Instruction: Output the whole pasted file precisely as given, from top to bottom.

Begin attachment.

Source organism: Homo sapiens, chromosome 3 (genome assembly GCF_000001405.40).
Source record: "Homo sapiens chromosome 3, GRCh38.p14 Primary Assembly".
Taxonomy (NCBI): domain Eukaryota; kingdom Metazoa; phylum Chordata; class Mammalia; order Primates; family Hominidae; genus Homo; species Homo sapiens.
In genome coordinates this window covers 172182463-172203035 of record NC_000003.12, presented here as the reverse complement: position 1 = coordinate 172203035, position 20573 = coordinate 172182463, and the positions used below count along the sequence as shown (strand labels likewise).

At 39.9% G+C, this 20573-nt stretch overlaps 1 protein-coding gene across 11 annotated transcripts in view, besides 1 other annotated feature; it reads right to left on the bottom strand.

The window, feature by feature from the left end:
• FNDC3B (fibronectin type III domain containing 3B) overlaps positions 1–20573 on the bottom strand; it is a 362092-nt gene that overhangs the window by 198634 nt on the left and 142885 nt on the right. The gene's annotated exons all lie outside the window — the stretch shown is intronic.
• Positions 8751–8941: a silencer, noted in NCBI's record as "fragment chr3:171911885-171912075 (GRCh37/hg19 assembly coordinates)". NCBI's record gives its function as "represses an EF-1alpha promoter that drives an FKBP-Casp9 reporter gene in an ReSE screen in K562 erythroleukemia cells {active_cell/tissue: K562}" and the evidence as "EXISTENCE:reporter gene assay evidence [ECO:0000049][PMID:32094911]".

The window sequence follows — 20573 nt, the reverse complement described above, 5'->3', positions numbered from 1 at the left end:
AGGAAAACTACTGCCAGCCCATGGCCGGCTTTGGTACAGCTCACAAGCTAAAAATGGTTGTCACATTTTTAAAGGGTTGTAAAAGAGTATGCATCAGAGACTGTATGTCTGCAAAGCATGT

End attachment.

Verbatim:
Source organism: Homo sapiens, chromosome 3 (genome assembly GCF_000001405.40).
Source record: "Homo sapiens chromosome 3, GRCh38.p14 Primary Assembly".
Taxonomy (NCBI): domain Eukaryota; kingdom Metazoa; phylum Chordata; class Mammalia; order Primates; family Hominidae; genus Homo; species Homo sapiens.
In genome coordinates this window covers 172182463-172203035 of record NC_000003.12, presented here as the reverse complement: position 1 = coordinate 172203035, position 20573 = coordinate 172182463, and the positions used below count along the sequence as shown (strand labels likewise).

At 39.9% G+C, this 20573-nt stretch overlaps 1 protein-coding gene across 11 annotated transcripts in view, besides 1 other annotated feature; it reads right to left on the bottom strand.

The window, feature by feature from the left end:
• FNDC3B (fibronectin type III domain containing 3B) overlaps positions 1–20573 on the bottom strand; it is a 362092-nt gene that overhangs the window by 198634 nt on the left and 142885 nt on the right. The gene's annotated exons all lie outside the window — the stretch shown is intronic.
• Positions 8751–8941: a silencer, noted in NCBI's record as "fragment chr3:171911885-171912075 (GRCh37/hg19 assembly coordinates)". NCBI's record gives its function as "represses an EF-1alpha promoter that drives an FKBP-Casp9 reporter gene in an ReSE screen in K562 erythroleukemia cells {active_cell/tissue: K562}" and the evidence as "EXISTENCE:reporter gene assay evidence [ECO:0000049][PMID:32094911]".

The window sequence follows — 20573 nt, the reverse complement described above, 5'->3', positions numbered from 1 at the left end:
AGGAAAACTACTGCCAGCCCATGGCCGGCTTTGGTACAGCTCACAAGCTAAAAATGGTTGTCACATTTTTAAAGGGTTGTAAAAGAGTATGCATCAGAGACTGTATGTCTGCAAAGCATGT